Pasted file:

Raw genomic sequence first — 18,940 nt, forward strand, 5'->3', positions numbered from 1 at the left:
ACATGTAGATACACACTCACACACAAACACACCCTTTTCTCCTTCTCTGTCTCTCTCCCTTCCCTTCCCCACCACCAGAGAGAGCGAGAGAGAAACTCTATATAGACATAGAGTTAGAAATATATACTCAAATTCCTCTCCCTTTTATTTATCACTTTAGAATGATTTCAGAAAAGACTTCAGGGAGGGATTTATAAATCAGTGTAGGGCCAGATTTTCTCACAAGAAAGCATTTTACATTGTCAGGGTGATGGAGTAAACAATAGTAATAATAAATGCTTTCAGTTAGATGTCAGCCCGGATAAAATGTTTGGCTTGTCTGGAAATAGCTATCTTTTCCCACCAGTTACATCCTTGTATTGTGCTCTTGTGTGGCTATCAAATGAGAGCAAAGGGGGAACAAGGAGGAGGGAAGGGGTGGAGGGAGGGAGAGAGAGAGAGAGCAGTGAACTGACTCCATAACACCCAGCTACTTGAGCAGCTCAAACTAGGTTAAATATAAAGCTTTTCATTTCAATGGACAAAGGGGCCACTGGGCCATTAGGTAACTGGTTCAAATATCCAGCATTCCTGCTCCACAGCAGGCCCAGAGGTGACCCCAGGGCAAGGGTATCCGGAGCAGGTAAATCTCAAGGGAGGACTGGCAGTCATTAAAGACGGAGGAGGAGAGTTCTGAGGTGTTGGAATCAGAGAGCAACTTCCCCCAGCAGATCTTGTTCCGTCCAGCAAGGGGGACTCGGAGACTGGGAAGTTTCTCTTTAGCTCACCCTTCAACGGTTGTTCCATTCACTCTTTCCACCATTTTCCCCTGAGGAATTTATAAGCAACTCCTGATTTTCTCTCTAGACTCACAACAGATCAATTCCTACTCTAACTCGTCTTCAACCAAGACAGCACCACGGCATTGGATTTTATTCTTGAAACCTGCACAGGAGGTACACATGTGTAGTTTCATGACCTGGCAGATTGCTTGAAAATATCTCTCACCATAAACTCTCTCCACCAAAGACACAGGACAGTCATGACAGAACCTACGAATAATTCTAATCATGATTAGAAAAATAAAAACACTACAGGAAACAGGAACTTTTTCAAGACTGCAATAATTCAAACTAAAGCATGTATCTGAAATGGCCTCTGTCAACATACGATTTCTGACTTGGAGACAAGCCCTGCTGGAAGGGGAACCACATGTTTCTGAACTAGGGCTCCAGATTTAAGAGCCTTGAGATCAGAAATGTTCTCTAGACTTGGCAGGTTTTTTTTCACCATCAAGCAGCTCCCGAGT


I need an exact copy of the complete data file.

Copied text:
Raw genomic sequence first — 18,940 nt, forward strand, 5'->3', positions numbered from 1 at the left:
ACATGTAGATACACACTCACACACAAACACACCCTTTTCTCCTTCTCTGTCTCTCTCCCTTCCCTTCCCCACCACCAGAGAGAGCGAGAGAGAAACTCTATATAGACATAGAGTTAGAAATATATACTCAAATTCCTCTCCCTTTTATTTATCACTTTAGAATGATTTCAGAAAAGACTTCAGGGAGGGATTTATAAATCAGTGTAGGGCCAGATTTTCTCACAAGAAAGCATTTTACATTGTCAGGGTGATGGAGTAAACAATAGTAATAATAAATGCTTTCAGTTAGATGTCAGCCCGGATAAAATGTTTGGCTTGTCTGGAAATAGCTATCTTTTCCCACCAGTTACATCCTTGTATTGTGCTCTTGTGTGGCTATCAAATGAGAGCAAAGGGGGAACAAGGAGGAGGGAAGGGGTGGAGGGAGGGAGAGAGAGAGAGAGCAGTGAACTGACTCCATAACACCCAGCTACTTGAGCAGCTCAAACTAGGTTAAATATAAAGCTTTTCATTTCAATGGACAAAGGGGCCACTGGGCCATTAGGTAACTGGTTCAAATATCCAGCATTCCTGCTCCACAGCAGGCCCAGAGGTGACCCCAGGGCAAGGGTATCCGGAGCAGGTAAATCTCAAGGGAGGACTGGCAGTCATTAAAGACGGAGGAGGAGAGTTCTGAGGTGTTGGAATCAGAGAGCAACTTCCCCCAGCAGATCTTGTTCCGTCCAGCAAGGGGGACTCGGAGACTGGGAAGTTTCTCTTTAGCTCACCCTTCAACGGTTGTTCCATTCACTCTTTCCACCATTTTCCCCTGAGGAATTTATAAGCAACTCCTGATTTTCTCTCTAGACTCACAACAGATCAATTCCTACTCTAACTCGTCTTCAACCAAGACAGCACCACGGCATTGGATTTTATTCTTGAAACCTGCACAGGAGGTACACATGTGTAGTTTCATGACCTGGCAGATTGCTTGAAAATATCTCTCACCATAAACTCTCTCCACCAAAGACACAGGACAGTCATGACAGAACCTACGAATAATTCTAATCATGATTAGAAAAATAAAAACACTACAGGAAACAGGAACTTTTTCAAGACTGCAATAATTCAAACTAAAGCATGTATCTGAAATGGCCTCTGTCAACATACGATTTCTGACTTGGAGACAAGCCCTGCTGGAAGGGGAACCACATGTTTCTGAACTAGGGCTCCAGATTTAAGAGCCTTGAGATCAGAAATGTTCTCTAGACTTGGCAGGTTTTTTTTCACCATCAAGCAGCTCCCGAGT